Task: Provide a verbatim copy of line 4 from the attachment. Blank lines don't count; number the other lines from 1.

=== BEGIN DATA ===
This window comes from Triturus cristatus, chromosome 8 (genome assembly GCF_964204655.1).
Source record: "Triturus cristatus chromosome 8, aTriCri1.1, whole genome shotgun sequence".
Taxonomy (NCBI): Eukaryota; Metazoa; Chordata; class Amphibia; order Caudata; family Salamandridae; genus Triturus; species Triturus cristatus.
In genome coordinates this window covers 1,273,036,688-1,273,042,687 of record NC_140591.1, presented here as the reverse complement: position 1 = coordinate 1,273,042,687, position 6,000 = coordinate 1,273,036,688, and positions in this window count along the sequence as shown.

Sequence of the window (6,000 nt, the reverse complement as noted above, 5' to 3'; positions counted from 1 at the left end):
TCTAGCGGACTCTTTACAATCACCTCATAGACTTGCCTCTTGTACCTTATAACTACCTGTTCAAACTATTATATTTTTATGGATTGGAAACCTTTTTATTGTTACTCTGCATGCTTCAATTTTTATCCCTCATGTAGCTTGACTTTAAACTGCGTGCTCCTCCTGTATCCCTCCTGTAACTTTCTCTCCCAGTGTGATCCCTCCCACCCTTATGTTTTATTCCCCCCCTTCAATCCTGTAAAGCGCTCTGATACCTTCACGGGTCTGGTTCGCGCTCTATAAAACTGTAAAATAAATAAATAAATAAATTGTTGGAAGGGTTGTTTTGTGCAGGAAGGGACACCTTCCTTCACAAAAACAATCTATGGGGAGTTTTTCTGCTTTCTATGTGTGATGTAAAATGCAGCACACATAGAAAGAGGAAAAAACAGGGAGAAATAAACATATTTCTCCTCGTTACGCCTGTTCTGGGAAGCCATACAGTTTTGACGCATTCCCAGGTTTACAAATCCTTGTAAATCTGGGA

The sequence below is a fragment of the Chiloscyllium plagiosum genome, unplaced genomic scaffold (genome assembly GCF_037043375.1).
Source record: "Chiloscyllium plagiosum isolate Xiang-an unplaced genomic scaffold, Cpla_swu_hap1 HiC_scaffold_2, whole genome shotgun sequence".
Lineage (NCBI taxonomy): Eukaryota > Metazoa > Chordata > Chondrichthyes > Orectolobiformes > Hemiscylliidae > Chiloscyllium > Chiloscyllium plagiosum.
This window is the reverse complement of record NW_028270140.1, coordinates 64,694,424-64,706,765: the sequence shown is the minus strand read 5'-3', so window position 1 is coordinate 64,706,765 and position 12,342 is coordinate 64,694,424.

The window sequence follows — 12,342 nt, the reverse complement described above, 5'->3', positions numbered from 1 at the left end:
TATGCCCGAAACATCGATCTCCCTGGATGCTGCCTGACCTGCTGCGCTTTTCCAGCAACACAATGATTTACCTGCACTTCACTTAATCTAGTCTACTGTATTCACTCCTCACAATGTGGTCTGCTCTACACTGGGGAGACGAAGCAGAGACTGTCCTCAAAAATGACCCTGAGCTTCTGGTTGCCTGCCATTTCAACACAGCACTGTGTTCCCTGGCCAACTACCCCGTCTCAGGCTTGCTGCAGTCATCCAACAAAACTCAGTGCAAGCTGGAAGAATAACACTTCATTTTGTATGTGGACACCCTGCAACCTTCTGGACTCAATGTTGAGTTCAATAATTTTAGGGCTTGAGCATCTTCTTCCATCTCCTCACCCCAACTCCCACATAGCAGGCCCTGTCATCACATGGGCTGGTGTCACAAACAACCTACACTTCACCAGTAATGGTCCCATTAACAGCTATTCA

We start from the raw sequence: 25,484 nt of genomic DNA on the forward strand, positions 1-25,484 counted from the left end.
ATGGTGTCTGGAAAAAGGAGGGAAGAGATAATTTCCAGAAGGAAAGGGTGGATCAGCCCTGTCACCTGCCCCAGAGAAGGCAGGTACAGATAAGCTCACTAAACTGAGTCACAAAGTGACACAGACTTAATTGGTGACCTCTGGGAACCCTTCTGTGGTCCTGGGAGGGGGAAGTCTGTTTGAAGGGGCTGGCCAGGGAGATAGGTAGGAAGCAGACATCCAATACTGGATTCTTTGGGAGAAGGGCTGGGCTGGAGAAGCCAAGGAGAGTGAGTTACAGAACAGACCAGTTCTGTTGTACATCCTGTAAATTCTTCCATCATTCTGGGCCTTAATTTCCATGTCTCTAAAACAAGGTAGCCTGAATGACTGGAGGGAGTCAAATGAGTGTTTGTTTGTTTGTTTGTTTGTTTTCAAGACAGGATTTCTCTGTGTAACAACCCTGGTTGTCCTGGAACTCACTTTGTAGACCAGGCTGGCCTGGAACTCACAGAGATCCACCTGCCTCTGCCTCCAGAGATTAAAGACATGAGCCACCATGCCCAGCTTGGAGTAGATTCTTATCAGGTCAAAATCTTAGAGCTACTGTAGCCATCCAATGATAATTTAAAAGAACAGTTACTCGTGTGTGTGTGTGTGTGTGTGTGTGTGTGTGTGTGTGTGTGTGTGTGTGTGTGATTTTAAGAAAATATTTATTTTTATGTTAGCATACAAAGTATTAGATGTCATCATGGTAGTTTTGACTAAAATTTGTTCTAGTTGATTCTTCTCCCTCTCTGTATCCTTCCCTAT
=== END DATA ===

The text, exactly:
In genome coordinates this window covers 1,273,036,688-1,273,042,687 of record NC_140591.1, presented here as the reverse complement: position 1 = coordinate 1,273,042,687, position 6,000 = coordinate 1,273,036,688, and positions in this window count along the sequence as shown.